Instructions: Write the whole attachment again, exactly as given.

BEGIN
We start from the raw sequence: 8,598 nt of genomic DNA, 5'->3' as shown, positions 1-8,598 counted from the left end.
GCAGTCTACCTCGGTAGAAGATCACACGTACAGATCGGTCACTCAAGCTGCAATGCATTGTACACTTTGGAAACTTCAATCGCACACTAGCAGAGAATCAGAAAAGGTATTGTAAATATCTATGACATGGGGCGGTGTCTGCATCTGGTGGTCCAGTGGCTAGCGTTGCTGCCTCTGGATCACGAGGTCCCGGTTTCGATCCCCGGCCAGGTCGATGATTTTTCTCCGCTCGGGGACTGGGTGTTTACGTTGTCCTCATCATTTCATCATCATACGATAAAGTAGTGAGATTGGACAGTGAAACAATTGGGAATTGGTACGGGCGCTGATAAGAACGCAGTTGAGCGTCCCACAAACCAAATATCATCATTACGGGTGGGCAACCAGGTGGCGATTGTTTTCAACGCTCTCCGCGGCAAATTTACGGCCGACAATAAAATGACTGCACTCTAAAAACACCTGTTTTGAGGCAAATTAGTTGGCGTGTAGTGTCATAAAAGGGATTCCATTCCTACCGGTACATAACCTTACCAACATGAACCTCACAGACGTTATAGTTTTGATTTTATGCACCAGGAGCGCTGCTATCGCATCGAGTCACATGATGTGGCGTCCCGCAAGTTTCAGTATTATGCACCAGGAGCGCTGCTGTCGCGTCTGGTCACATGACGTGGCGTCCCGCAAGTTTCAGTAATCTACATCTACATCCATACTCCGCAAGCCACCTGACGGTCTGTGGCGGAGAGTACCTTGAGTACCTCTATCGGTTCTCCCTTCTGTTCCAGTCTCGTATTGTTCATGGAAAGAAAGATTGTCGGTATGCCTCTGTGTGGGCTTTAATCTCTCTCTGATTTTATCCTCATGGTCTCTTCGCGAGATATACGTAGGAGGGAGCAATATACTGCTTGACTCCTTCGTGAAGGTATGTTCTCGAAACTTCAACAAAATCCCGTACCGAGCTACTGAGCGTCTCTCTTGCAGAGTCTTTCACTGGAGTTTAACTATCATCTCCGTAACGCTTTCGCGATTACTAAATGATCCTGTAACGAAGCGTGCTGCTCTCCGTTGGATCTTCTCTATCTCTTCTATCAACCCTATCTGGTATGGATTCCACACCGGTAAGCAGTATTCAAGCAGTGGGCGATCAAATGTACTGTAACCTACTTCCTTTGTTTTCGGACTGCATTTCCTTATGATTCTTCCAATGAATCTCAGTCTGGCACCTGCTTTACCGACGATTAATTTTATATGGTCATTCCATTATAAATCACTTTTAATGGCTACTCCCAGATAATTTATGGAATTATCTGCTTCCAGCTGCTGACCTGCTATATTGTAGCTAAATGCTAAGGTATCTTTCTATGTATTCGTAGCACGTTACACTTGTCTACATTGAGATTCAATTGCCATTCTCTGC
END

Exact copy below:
We start from the raw sequence: 8,598 nt of genomic DNA, 5'->3' as shown, positions 1-8,598 counted from the left end.
GCAGTCTACCTCGGTAGAAGATCACACGTACAGATCGGTCACTCAAGCTGCAATGCATTGTACACTTTGGAAACTTCAATCGCACACTAGCAGAGAATCAGAAAAGGTATTGTAAATATCTATGACATGGGGCGGTGTCTGCATCTGGTGGTCCAGTGGCTAGCGTTGCTGCCTCTGGATCACGAGGTCCCGGTTTCGATCCCCGGCCAGGTCGATGATTTTTCTCCGCTCGGGGACTGGGTGTTTACGTTGTCCTCATCATTTCATCATCATACGATAAAGTAGTGAGATTGGACAGTGAAACAATTGGGAATTGGTACGGGCGCTGATAAGAACGCAGTTGAGCGTCCCACAAACCAAATATCATCATTACGGGTGGGCAACCAGGTGGCGATTGTTTTCAACGCTCTCCGCGGCAAATTTACGGCCGACAATAAAATGACTGCACTCTAAAAACACCTGTTTTGAGGCAAATTAGTTGGCGTGTAGTGTCATAAAAGGGATTCCATTCCTACCGGTACATAACCTTACCAACATGAACCTCACAGACGTTATAGTTTTGATTTTATGCACCAGGAGCGCTGCTATCGCATCGAGTCACATGATGTGGCGTCCCGCAAGTTTCAGTATTATGCACCAGGAGCGCTGCTGTCGCGTCTGGTCACATGACGTGGCGTCCCGCAAGTTTCAGTAATCTACATCTACATCCATACTCCGCAAGCCACCTGACGGTCTGTGGCGGAGAGTACCTTGAGTACCTCTATCGGTTCTCCCTTCTGTTCCAGTCTCGTATTGTTCATGGAAAGAAAGATTGTCGGTATGCCTCTGTGTGGGCTTTAATCTCTCTCTGATTTTATCCTCATGGTCTCTTCGCGAGATATACGTAGGAGGGAGCAATATACTGCTTGACTCCTTCGTGAAGGTATGTTCTCGAAACTTCAACAAAATCCCGTACCGAGCTACTGAGCGTCTCTCTTGCAGAGTCTTTCACTGGAGTTTAACTATCATCTCCGTAACGCTTTCGCGATTACTAAATGATCCTGTAACGAAGCGTGCTGCTCTCCGTTGGATCTTCTCTATCTCTTCTATCAACCCTATCTGGTATGGATTCCACACCGGTAAGCAGTATTCAAGCAGTGGGCGATCAAATGTACTGTAACCTACTTCCTTTGTTTTCGGACTGCATTTCCTTATGATTCTTCCAATGAATCTCAGTCTGGCACCTGCTTTACCGACGATTAATTTTATATGGTCATTCCATTATAAATCACTTTTAATGGCTACTCCCAGATAATTTATGGAATTATCTGCTTCCAGCTGCTGACCTGCTATATTGTAGCTAAATGCTAAGGTATCTTTCTATGTATTCGTAGCACGTTACACTTGTCTACATTGAGATTCAATTGCCATTCTCTGC